Fox and Fiends: 'Bombshell' recounts the fake news network's foibles

  • by Brian Bromberger
  • Wednesday March 25, 2020
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Nicole Kidman, Margot Robbie and D'Arcy Carden in 'Bombshell.'
Nicole Kidman, Margot Robbie and D'Arcy Carden in 'Bombshell.'

The late critic Roger Ebert once said that of all the arts, movies are the most powerful aid to empathy. This observation is put to the test in Bombshell, just released on DVD by Lionsgate. The film details the fall of Roger Ailes, the head of conservative cable Fox news, due to a sexual harassment lawsuit instigated by several star journalists working at the network.

This takedown of a power magnate in 2016 occurred a year before Harvey Weinstein and the #MeToo movement. However because Fox is not only President Trump's number one cheerleader, but also a staunch advocate of Republican values and strategies, it can be challenging for liberal/progressive viewers to find solidarity with real-life characters who perpetrated alternative facts and propaganda. To its credit, the movie shows how the willingness to come forward was complex and doesn't shy away from exposing their flaws and perhaps dubious motives.

We are immediately introduced to Megyn Kelly (Charlize Theron), one of Fox's most popular newscasters, as she breaks the fourth wall and conducts a conspiratorial tour of the studio for viewers divulging all the power dynamics, paranoia, and fight for survival.

It is August 2015 as Kelly, one of the moderators of the Republican presidential debates, interrogates candidate Trump on his offensive treatment of women. Trump insultingly accuses Kelly of "anger-menstruating," transforming her into a cause celebre. Although Ailes (John Lithgow) wants her to assuage Trump (Fox needs him for ratings), privately he tells her "that was good TV. I'm proud of you."

In the generous essential 1.5 hour documentary bonus feature, sharp-witted screenwriter Charles Randolph (The Big Short) will call Kelly the narrative center of the movie, the Dante who guides the audience through this misogynist "hell."

The moral center will be Gretchen Carlson (Nicole Kidman) removed as co-anchor of the popular Fox and Friends Show demoted to a lesser program, after appearing on camera without makeup to protest the objectification of women on the International Day of the Girl.

An irate Ailes humiliates her screaming, "Nobody wants to watch a middle-aged woman sweat her way through menopause." Tired of his sexist comments/actions she initiates the lawsuit, not naming Fox because of contractual restrictions, but targeting Ailes, putting her career in jeopardy with the hope other women will speak up and join her.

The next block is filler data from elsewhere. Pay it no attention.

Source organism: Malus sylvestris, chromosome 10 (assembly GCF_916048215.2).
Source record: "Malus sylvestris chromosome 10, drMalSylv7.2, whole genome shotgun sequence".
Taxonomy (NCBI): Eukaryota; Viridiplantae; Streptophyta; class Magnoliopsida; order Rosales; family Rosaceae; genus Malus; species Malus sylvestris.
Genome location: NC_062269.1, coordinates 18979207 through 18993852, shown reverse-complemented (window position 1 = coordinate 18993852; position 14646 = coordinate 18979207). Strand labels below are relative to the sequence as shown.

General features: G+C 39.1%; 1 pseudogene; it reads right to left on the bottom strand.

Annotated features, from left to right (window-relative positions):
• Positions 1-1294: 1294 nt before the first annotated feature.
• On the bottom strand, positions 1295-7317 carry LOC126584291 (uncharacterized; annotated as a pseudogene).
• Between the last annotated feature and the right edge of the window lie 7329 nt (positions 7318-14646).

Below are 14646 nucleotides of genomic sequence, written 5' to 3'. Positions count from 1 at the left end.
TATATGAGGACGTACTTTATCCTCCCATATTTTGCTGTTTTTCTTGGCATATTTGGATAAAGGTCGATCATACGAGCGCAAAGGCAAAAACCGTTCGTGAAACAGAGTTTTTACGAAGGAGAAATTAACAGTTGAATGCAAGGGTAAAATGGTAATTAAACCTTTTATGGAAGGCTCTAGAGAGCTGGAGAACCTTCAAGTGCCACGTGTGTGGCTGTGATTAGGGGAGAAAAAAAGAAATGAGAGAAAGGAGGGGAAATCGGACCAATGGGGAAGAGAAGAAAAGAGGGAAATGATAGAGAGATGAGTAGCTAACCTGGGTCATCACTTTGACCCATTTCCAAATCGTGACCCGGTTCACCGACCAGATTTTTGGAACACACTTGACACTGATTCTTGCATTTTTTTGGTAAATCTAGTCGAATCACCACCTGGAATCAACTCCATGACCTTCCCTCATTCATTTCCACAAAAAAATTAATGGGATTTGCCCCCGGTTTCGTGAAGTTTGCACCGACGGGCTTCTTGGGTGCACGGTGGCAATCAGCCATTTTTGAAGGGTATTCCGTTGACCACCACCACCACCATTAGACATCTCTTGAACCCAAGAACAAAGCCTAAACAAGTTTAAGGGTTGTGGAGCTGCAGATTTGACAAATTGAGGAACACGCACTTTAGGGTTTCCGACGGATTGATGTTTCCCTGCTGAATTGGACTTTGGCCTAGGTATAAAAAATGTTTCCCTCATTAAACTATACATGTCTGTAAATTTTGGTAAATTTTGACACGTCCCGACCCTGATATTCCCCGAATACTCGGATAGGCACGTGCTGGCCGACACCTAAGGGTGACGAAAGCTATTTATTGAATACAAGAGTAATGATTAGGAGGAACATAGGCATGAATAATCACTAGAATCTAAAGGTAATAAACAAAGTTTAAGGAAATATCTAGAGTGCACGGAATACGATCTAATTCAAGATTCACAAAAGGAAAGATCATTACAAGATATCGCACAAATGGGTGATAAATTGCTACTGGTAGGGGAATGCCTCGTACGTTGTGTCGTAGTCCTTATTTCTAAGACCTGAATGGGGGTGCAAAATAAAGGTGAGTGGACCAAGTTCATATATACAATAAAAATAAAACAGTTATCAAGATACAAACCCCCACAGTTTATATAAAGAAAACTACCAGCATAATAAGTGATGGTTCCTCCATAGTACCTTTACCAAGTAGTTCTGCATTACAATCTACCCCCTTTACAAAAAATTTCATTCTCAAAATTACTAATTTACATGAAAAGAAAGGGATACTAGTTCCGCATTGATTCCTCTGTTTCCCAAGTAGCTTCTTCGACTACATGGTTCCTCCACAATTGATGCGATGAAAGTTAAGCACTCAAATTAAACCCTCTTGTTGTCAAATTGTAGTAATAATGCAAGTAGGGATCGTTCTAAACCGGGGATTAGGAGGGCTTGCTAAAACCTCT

Finally we meet Kayla Pospisil (Margaret Robbie), the emotional center, a composite of various employees who endured Ailes' lewd advances, a loyal twenty-something evangelical former weather announcer trying to get ahead at Fox.

Charlize Theron, Nicole Kidman and Margot Robbie in 'Bombshell.'  

Her mentor, Jess Carr, (a subdued but appealing Kate McKinnon) is a closeted lesbian staffer, advising Kayla, "ask yourself what would scare your grandmother and piss off your grandfather: that's a Fox story." She seduces a drunken Kayla into bed hilariously having sex under a poster of Hillary Clinton, whom Jess secretly supports.

Selected by Ailes' secretary/pimp (a nefarious Holland Taylor) as his "type," Kayla endures a shame-inducing interview for an on-air spot, in which she must twirl around for him ("It's a visual medium") then raise her skirt higher and higher until he spies her panties.

This agonizing heart-rendering scene is crucial because the remainder of the movie rests on whether Kelly and other female victims will band together to stop not only Ailes' demeaning sexual intimidation, but the entire chauvinist Fox culture, with sexist comments disguised as "compliments," seductive male stares, and women required to wear short dresses uncovering their bare shapely legs.

The chief virtue of Bombshell is the rapport acting, with Academy Award nominee Thieron, a marvel who not only looks exactly like Kelly (due to the stupendous makeup stylist Kazu Hiro, a worthy Oscar) but becomes her, including her precise voice intonations, as well as her cold steeliness and unflappability.

Robbie surpasses Thieron, with her tender vulnerability and journey from innocent ingenue to disenchanted casualty, embodying the sheer degradation of sexual harassment. Lithgow, sporting prosthetic jowls, shines as the predatory, sleazy Ailes but hinting at the pain undergirding his manipulative behavior. Kidman is fine, but has less dramatic moments.

Director Jay Roach (Meet the Parents, Game Change) steers the picture in a sprightly cheeky vein, avoiding polemics, but lets the compelling serious moments evolve naturally. The film insinuates that while these females were victimized by this abusive male supremacy, they used it for their ambitious advantage to become rich and famous, a fact not lost on Kayla who tearfully confronts other characters for failing to warn women who might have been spared her ordeal.

How audiences weigh their complicity will determine how empathetic they will feel towards Bombshell. Yet as producer Theron remarks "if we are going to fight for women to have equal rights and a safe work environment, we can't pick and choose who that is for. We're all in the same boat."